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Tourism is an industry with abundant potential for growth. It creates employment, generates
income including foreign exchange and increases tax revenue. Apart from the financial gains the
environment is conserved and beautified whilst funds are expended on infrastructural
development thereby enabling both visitors and locals derive benefits from a sustainable national
tourism policy-when put in place and appropriately implemented.

Creation of an appropriate legal frame work is essential. As indicated above some of Nigeria’s
existing laws would need to be reviewed to ensure that the legal environment is favourable to the
development of Nigeria as a preferred tourist destination. Furthermore enforcement of legislation
is essential and appropriate enforcement machinery will need to be put in place.

The principal conclusions from the analysis of the economic impact of Tourism on the economy
of Nigeria conducted by the project are:

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Spending by international tourists has a direct impact on the national economy. Downstream
economic impacts from the “export” revenues of international tourist spending are estimated to
generate additional gross revenue. While the incidence of domestic leisure travel may be low, the
sheer size of Nigeria’s population means that there is a significant contribution to the demand for
tourism services from domestic travel activity. The revenue value of this impact is unknown. The
revenue generated from travel within the country by employees and staff of Federal Government
departments and agencies generates a demand need to be encouraged.

State governments also make a considerable contribution to the transport and hospitality sector in
the undertaking of official travel activities. The revenue value of this impact is unknown. The
contribution to government revenue from VAT levies on the Hospitality sector, recorded is
considered to grossly understate the actual level of revenue received including that of Company
Income tax generated by the Hospitality sector.

Implementation of the Tourism Development Master Plan in Tourism Cluster development will
disperse the economic benefits from tourism activity. The economic benefits from tourism
activity will be spread much wider and to a greater proportion of the population than is currently
the case. Demand for labour will receive a very significant stimulus from implementation of the
proposed Tourism Development Master Plan.

The future for tourism in Nigeria is dependent on the opportunities and challenges being
exploited and addressed. The diversity of cultural attractions, the friendly disposition of the
people, a revamped National Tourism Organisation, Human Resources Development and new
Convention Bureau provide key opportunities.

Implementation of the Tourism Development Master Plan will be a major challenge for the
government and industry, as will changing the international image of Nigeria. Improving the
quality of the product and facilities and putting in place a comprehensive training programme will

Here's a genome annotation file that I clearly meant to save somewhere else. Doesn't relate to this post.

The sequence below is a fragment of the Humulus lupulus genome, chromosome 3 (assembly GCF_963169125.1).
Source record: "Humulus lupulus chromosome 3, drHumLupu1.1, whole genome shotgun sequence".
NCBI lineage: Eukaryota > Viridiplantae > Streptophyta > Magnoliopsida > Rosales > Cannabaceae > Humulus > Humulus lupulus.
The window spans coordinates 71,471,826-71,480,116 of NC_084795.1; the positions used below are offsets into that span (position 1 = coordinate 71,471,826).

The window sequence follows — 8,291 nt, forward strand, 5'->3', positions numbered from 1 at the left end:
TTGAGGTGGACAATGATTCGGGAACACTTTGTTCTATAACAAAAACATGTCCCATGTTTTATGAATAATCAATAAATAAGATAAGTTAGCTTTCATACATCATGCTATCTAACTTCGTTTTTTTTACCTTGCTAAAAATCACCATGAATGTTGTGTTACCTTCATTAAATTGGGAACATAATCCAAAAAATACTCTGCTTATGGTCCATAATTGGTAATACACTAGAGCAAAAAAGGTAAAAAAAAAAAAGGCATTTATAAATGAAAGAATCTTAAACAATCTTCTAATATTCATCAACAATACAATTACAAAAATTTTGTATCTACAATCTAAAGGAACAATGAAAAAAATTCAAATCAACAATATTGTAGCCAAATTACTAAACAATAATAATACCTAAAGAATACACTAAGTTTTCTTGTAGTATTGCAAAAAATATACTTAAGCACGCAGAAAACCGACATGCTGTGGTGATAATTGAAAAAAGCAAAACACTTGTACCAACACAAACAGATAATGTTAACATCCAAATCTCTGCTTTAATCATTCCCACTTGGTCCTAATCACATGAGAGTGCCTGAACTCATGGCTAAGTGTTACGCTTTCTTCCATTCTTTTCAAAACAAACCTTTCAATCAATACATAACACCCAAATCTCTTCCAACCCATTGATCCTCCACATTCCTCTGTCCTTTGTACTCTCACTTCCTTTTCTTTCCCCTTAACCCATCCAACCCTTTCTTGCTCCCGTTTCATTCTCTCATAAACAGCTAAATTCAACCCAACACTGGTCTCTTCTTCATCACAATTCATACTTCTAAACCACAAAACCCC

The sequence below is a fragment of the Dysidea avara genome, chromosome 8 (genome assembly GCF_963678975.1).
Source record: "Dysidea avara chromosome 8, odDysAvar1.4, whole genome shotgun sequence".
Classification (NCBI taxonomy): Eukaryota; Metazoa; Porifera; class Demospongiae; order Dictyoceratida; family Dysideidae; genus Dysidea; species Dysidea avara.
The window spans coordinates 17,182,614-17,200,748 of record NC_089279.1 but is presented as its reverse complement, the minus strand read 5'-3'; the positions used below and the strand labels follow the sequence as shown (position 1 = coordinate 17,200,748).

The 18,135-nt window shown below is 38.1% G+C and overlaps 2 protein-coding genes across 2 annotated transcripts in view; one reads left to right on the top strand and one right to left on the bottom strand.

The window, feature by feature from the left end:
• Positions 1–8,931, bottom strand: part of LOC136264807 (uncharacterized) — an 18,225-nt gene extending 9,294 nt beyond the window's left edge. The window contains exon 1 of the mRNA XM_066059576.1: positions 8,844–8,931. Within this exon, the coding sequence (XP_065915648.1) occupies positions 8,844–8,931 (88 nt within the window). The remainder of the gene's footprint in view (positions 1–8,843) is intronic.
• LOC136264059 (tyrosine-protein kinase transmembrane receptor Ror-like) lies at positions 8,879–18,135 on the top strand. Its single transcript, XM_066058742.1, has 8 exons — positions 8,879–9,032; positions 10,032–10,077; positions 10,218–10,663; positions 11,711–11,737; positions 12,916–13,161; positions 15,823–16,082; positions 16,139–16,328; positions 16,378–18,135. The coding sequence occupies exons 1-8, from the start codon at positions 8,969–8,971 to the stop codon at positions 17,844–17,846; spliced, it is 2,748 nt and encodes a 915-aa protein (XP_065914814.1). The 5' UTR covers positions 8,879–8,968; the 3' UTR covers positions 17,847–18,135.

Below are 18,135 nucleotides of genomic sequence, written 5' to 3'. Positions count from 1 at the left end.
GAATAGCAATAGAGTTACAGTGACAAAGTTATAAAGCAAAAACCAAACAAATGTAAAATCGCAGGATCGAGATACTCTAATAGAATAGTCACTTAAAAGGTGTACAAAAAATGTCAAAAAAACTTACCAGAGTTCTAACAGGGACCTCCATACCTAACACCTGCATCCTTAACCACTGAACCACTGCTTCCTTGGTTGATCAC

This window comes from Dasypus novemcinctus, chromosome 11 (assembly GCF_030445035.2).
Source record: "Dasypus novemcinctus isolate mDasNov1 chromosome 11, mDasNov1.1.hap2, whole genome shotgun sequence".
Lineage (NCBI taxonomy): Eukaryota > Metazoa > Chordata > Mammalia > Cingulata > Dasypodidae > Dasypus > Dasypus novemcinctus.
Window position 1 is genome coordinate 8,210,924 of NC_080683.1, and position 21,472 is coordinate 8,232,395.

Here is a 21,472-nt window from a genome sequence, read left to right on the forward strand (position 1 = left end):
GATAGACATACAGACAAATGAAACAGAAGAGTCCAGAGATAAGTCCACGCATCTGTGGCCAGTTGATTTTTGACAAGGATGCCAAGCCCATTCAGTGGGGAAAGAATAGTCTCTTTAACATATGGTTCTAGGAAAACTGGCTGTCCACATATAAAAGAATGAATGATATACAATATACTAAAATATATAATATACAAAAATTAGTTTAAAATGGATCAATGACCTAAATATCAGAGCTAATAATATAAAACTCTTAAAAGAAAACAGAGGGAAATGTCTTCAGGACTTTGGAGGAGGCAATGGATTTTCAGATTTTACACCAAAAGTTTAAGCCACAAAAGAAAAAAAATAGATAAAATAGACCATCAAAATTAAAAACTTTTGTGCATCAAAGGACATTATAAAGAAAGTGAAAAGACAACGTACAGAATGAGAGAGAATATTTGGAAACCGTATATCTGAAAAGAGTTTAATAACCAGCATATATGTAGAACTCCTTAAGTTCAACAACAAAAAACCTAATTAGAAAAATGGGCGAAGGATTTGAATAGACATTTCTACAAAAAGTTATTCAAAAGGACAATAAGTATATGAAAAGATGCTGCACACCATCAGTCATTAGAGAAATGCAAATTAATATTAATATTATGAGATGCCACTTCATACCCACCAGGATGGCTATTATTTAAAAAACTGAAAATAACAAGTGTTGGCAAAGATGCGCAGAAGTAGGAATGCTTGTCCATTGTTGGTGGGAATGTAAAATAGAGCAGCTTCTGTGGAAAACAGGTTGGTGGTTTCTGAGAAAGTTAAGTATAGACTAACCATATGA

require a very strong partnership between the public and private sectors. If the opportunities and
potentials, which Nigeria has, are exploited and the challenges met, substantial investment in
planned and strategic marketing of Nigeria as a desirable tourist destination will be required and
will pay positive and substantial dividends.


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In a bid to diversify the economy of the nation through tourism given the challenges and
prospects of the resources, it is recommended that:-

i. The funding of the campaign to enlighten Nigerians of the importance of the tourism
industry to the citizens’ socio-economic well being and its contribution to the
national economy should be undertaken.

ii. The attitude of Nigerians should be changed to be tourism friendly as other sister
West African countries are.

iii. The generation of data for the planning of the industry is vital to its survival hence
should be undertaken.

iv. Political will and the need to legislate and regulate the industry should be pursued to
keep abreast with the global trends and best practices.

v. The private Sector should be encouraged in the reform process to make the industry
private sector driven.

vi. To ensure security of the resources and the consumers, there should be tourism Police
in place.

vii. The financial sector i.e the banking and the insurance sub sectors should be involved
in the funding of the industry since investments are capital intensive.

viii. The adoption of a niche marketing approach should be critical to the success of the
marketing strategy to be adopted and therefore the success in the developing tourism
in the country.

ix. The potential market segments to be pursued for development should be leisure (new
experience seekers; Nigeria’s Diaspora; special interest; expatriate community;
family holidays), conference and meetings, visiting friends and relatives (VFR),
religious sports and other events.

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x. The Federal Government Agencies responsible for tourism development should be
friendlier in approach with regards to enforcing laws which may not be too friendly
with the States but should rather dialogue and collaborate to achieve success in
developmental endeavours